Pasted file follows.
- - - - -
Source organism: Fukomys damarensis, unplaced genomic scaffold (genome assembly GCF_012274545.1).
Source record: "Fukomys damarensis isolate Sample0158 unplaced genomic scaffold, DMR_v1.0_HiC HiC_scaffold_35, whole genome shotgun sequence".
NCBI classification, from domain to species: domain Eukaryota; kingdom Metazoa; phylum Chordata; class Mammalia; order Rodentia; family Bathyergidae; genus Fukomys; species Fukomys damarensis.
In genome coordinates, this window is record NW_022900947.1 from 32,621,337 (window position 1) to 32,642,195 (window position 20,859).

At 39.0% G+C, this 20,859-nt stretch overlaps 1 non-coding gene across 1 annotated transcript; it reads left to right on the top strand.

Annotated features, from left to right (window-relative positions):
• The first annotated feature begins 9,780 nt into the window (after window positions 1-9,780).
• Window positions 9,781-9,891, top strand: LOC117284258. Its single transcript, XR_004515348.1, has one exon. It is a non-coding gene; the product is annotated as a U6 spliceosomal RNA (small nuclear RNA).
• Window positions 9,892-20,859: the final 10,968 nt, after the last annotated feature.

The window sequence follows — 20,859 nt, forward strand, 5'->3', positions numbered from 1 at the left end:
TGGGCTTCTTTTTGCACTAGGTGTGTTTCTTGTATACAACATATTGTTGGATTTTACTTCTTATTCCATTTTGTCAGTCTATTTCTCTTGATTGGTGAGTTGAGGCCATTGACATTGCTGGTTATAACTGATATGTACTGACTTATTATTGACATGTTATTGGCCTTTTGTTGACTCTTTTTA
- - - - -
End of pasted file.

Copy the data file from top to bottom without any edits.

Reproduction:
Source organism: Fukomys damarensis, unplaced genomic scaffold (genome assembly GCF_012274545.1).
Source record: "Fukomys damarensis isolate Sample0158 unplaced genomic scaffold, DMR_v1.0_HiC HiC_scaffold_35, whole genome shotgun sequence".
NCBI classification, from domain to species: domain Eukaryota; kingdom Metazoa; phylum Chordata; class Mammalia; order Rodentia; family Bathyergidae; genus Fukomys; species Fukomys damarensis.
In genome coordinates, this window is record NW_022900947.1 from 32,621,337 (window position 1) to 32,642,195 (window position 20,859).

At 39.0% G+C, this 20,859-nt stretch overlaps 1 non-coding gene across 1 annotated transcript; it reads left to right on the top strand.

Annotated features, from left to right (window-relative positions):
• The first annotated feature begins 9,780 nt into the window (after window positions 1-9,780).
• Window positions 9,781-9,891, top strand: LOC117284258. Its single transcript, XR_004515348.1, has one exon. It is a non-coding gene; the product is annotated as a U6 spliceosomal RNA (small nuclear RNA).
• Window positions 9,892-20,859: the final 10,968 nt, after the last annotated feature.

The window sequence follows — 20,859 nt, forward strand, 5'->3', positions numbered from 1 at the left end:
TGGGCTTCTTTTTGCACTAGGTGTGTTTCTTGTATACAACATATTGTTGGATTTTACTTCTTATTCCATTTTGTCAGTCTATTTCTCTTGATTGGTGAGTTGAGGCCATTGACATTGCTGGTTATAACTGATATGTACTGACTTATTATTGACATGTTATTGGCCTTTTGTTGACTCTTTTTA